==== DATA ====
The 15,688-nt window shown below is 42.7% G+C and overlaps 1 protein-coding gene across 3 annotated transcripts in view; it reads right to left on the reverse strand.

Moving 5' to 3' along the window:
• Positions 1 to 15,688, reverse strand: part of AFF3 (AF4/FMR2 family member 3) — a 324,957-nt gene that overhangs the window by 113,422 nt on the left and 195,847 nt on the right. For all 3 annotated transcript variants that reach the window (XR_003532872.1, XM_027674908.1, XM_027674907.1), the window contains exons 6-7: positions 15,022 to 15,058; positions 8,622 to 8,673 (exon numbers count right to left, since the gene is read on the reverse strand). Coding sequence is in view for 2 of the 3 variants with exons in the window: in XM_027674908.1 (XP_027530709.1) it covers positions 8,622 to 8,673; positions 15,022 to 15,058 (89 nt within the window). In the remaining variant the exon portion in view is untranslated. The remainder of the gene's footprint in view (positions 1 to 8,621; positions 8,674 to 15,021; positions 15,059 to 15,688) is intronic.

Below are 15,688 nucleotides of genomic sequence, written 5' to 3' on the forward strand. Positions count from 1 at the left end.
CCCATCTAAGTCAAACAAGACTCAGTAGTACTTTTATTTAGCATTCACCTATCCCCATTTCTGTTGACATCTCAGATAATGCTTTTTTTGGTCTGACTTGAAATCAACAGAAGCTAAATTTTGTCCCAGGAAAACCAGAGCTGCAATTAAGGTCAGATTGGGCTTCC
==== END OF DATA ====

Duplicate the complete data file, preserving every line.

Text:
The 15,688-nt window shown below is 42.7% G+C and overlaps 1 protein-coding gene across 3 annotated transcripts in view; it reads right to left on the reverse strand.

Moving 5' to 3' along the window:
• Positions 1 to 15,688, reverse strand: part of AFF3 (AF4/FMR2 family member 3) — a 324,957-nt gene that overhangs the window by 113,422 nt on the left and 195,847 nt on the right. For all 3 annotated transcript variants that reach the window (XR_003532872.1, XM_027674908.1, XM_027674907.1), the window contains exons 6-7: positions 15,022 to 15,058; positions 8,622 to 8,673 (exon numbers count right to left, since the gene is read on the reverse strand). Coding sequence is in view for 2 of the 3 variants with exons in the window: in XM_027674908.1 (XP_027530709.1) it covers positions 8,622 to 8,673; positions 15,022 to 15,058 (89 nt within the window). In the remaining variant the exon portion in view is untranslated. The remainder of the gene's footprint in view (positions 1 to 8,621; positions 8,674 to 15,021; positions 15,059 to 15,688) is intronic.

Below are 15,688 nucleotides of genomic sequence, written 5' to 3' on the forward strand. Positions count from 1 at the left end.
CCCATCTAAGTCAAACAAGACTCAGTAGTACTTTTATTTAGCATTCACCTATCCCCATTTCTGTTGACATCTCAGATAATGCTTTTTTTGGTCTGACTTGAAATCAACAGAAGCTAAATTTTGTCCCAGGAAAACCAGAGCTGCAATTAAGGTCAGATTGGGCTTCC